The Alberta government is about to update its workplace legislation to protect workers on farms and ranches, which are currently exempt from some laws governing safety.
Alberta is the only province where Occupational Health and Safety legislation is not enforced on farms and ranches, Oneil Carlier, the province's Minister for Agriculture and Forestry, noted in a statement on Monday. The government on Tuesday will propose changes in an attempt to keep farmhands safe.
The announcement comes one month after three young girls were killed in a farming incident in Withrow, Alta., which the RCMP ruled an accident. The annual rate of farm deaths for children under 15 in Canada has dropped less than one per cent between 1990 and 2012, while the rate of deaths for people between 15 and 59 has dropped by 1.1 per cent, according to the Canadian Agricultural Injury Reporting (CAIR) organization. Alberta is limited in its ability to respond to fatal agricultural incidents because OHS rules do not cover farms and ranches in the province.
"That means OHS officers cannot investigate farm deaths and make recommendations to prevent future injuries or fatalities," Mr. Carlier's statement said. "This is not acceptable.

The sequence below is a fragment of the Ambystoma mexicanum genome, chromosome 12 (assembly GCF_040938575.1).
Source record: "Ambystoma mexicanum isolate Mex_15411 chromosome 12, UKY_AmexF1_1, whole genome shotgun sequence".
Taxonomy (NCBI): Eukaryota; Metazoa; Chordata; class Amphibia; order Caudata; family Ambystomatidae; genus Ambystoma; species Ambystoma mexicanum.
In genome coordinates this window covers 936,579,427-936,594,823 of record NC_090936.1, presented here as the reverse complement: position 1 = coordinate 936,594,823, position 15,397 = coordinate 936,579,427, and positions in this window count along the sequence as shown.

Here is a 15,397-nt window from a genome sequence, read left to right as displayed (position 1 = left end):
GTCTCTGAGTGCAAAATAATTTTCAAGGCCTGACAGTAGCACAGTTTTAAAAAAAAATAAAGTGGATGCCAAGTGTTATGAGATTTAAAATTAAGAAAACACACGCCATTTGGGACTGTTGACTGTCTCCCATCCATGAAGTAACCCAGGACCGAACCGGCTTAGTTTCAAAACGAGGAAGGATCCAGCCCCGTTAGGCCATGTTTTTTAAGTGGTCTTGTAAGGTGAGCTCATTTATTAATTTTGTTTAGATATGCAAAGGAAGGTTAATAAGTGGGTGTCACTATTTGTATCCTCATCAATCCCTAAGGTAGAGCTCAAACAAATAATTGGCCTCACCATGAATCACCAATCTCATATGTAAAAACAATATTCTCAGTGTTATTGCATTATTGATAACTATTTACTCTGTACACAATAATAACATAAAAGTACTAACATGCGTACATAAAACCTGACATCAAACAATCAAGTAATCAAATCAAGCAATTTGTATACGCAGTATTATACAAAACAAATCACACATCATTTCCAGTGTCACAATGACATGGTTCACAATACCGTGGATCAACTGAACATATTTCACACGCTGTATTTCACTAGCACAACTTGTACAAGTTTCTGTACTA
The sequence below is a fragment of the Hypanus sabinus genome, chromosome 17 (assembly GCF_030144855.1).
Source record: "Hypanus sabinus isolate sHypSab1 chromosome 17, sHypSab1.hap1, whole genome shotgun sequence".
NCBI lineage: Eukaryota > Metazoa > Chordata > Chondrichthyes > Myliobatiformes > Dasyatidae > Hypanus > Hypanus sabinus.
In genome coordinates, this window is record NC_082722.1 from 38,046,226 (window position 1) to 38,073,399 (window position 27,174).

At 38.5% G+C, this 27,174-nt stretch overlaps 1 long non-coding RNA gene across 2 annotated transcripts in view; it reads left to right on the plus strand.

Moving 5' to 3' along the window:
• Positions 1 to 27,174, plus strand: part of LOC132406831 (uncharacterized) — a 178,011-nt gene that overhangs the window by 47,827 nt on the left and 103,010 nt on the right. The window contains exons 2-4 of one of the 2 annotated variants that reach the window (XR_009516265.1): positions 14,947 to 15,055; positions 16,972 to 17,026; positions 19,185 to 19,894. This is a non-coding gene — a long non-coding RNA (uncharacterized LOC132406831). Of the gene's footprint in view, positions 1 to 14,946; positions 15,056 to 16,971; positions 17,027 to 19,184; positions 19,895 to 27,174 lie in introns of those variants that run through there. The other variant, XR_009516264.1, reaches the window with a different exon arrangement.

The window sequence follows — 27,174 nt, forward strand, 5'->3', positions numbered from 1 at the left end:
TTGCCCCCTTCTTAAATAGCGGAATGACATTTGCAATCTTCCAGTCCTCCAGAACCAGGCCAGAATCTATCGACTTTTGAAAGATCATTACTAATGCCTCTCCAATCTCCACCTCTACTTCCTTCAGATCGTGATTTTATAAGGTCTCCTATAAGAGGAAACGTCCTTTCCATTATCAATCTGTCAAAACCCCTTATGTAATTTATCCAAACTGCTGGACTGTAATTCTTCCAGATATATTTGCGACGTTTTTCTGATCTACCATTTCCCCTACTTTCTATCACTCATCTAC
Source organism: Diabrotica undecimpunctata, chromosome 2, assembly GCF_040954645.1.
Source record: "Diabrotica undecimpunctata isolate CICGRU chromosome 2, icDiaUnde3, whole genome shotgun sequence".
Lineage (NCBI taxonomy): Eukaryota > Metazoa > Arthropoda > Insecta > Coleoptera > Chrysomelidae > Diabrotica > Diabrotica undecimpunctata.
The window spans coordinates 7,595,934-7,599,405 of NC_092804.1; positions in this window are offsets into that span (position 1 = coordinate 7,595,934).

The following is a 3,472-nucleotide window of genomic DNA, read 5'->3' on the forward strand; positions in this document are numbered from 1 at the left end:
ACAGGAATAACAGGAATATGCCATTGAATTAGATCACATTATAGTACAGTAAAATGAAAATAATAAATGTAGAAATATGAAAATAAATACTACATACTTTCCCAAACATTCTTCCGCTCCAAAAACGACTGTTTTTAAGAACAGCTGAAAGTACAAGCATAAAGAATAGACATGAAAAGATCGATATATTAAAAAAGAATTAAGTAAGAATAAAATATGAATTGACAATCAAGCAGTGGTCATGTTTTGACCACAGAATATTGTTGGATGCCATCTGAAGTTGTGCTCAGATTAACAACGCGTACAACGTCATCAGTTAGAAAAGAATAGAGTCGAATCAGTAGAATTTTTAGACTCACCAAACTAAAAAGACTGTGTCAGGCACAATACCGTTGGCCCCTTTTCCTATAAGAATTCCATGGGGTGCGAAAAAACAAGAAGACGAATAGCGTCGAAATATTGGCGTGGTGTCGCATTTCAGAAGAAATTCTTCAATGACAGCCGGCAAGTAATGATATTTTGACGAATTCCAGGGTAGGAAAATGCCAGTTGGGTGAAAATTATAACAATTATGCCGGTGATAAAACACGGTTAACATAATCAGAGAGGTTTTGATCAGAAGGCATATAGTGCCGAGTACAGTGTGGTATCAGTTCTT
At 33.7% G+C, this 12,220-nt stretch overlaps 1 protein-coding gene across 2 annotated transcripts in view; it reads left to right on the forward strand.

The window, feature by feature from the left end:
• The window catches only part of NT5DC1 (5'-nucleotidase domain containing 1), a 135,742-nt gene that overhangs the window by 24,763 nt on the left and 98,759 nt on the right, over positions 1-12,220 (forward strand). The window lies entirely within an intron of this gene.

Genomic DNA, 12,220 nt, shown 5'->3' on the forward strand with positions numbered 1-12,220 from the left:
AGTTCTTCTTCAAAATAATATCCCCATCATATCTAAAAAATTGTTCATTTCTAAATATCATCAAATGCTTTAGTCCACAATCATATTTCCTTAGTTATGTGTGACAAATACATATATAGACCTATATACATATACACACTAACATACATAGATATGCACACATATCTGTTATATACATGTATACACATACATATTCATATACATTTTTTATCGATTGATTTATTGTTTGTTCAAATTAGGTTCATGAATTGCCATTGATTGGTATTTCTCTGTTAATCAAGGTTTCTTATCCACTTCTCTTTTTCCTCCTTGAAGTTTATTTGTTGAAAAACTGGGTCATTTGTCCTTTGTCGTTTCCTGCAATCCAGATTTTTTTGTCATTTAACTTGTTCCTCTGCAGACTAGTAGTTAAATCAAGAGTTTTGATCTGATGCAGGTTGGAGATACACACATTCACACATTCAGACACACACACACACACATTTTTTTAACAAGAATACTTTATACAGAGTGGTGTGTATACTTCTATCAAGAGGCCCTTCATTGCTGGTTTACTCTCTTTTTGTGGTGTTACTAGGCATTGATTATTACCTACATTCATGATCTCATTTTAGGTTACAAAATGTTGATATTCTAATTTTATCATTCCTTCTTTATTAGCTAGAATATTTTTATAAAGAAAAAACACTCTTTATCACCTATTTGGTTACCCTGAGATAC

"Changes are coming to include farms and ranches in our workplace legislation to ensure workers in the agriculture industry like other workers in Alberta, have the right to safe, fair and healthy workplaces."
Canada had 2,317 agricultural fatalities between 1992 and 2012, with the overall rate of 12.1 deaths per the Canadian 100,000 farm population, according to CAIR. Of that, 388 were between the ages of 60 and 69, and 373 were between 50 and 59.
It is especially unsafe to grow up on a farm. For example, Alberta farm kids under 18 were 83 per cent more likely to suffer severe injury or death than their urban counterparts between 1999 and 2010, according to a comprehensive doctoral thesis by Kyungsu Kim at the University of Alberta's School of Public Health.
The Alberta government will roll out its farm safety proposals at the Kalisvaart family farm, known as Kalco Farms Ltd., near Gibbons, Alta. Mike Kalisvaart believes Alberta lags behind other provinces on employee safety and rights on farms. Workers' compensation for Alberta farms, he said as an example, is not mandatory. Kalco, which employs about 15 people in peak seasons, voluntarily participates in the program.
"I really felt that as we got larger, just by the amount of activity that's happening on our farm, there's a greater chance for accidents and I just wanted to make sure that everyone has some income protection," he said. "I just felt a whole lot better for the people that work for me if I knew that I could provide that if something did happen."
Mr. Kalisvaart, who also encourages farm safety education, said the workers compensation program also gives Kalco some liability protection. The operation covers about 12,000 acres.